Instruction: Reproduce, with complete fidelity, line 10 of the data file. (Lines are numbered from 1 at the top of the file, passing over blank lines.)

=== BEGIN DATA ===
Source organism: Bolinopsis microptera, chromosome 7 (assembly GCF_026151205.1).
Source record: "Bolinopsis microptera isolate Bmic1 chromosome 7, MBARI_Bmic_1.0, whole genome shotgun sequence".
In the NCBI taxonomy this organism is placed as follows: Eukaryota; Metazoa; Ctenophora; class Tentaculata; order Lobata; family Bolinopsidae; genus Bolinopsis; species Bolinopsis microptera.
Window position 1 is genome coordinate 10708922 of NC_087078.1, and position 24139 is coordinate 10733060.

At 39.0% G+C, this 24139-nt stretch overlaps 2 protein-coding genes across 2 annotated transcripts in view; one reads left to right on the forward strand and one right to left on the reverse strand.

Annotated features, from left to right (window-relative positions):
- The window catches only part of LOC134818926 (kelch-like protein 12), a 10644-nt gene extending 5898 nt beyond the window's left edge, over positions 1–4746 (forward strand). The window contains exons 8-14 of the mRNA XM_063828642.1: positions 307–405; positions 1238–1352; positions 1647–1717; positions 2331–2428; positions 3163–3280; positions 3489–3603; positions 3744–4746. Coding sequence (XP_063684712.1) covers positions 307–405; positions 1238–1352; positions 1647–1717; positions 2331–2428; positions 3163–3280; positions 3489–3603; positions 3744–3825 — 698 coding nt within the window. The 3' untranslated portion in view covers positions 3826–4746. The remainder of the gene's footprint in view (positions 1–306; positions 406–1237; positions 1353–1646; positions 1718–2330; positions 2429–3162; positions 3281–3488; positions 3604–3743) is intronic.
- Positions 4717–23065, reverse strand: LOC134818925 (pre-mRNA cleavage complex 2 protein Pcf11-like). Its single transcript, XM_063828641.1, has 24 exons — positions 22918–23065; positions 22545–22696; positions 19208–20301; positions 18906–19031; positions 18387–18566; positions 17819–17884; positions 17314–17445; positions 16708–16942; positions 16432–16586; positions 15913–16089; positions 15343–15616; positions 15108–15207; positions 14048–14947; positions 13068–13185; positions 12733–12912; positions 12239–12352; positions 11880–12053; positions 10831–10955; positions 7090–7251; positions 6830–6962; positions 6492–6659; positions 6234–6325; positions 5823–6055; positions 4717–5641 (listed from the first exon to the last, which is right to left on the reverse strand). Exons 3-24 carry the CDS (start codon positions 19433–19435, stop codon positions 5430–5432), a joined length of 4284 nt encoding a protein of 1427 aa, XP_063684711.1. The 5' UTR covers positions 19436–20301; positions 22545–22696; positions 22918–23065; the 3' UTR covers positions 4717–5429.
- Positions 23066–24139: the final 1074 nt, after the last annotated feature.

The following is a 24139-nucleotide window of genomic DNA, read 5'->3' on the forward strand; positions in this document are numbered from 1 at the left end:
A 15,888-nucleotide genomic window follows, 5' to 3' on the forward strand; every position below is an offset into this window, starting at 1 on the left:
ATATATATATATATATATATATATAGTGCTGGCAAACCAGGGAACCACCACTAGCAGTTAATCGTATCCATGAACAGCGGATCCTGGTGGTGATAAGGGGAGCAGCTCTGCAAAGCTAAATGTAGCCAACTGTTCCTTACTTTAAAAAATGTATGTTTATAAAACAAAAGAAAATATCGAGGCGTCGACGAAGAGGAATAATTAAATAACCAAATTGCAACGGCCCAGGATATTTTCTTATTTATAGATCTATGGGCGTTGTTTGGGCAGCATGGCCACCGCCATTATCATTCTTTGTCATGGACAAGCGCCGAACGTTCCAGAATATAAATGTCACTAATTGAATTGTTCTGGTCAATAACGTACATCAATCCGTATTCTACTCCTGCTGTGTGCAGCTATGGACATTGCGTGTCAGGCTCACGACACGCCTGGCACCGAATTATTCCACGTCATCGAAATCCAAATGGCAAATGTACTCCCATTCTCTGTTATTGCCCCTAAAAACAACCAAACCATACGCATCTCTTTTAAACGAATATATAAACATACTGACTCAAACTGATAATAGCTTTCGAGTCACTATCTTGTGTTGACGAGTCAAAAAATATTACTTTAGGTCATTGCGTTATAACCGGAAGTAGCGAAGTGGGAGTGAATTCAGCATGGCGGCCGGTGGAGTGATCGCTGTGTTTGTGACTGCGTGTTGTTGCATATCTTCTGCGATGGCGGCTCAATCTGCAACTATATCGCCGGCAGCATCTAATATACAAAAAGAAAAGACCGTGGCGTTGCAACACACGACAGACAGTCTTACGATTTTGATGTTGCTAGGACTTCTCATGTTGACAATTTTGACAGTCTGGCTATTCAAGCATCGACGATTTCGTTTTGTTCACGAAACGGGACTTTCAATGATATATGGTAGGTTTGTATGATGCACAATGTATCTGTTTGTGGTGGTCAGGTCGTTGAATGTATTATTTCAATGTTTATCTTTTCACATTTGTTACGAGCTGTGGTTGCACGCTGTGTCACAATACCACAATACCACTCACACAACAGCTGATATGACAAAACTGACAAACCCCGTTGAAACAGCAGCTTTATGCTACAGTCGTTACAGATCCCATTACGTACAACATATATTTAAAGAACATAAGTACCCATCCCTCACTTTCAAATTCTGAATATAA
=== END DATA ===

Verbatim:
The following is a 24139-nucleotide window of genomic DNA, read 5'->3' on the forward strand; positions in this document are numbered from 1 at the left end: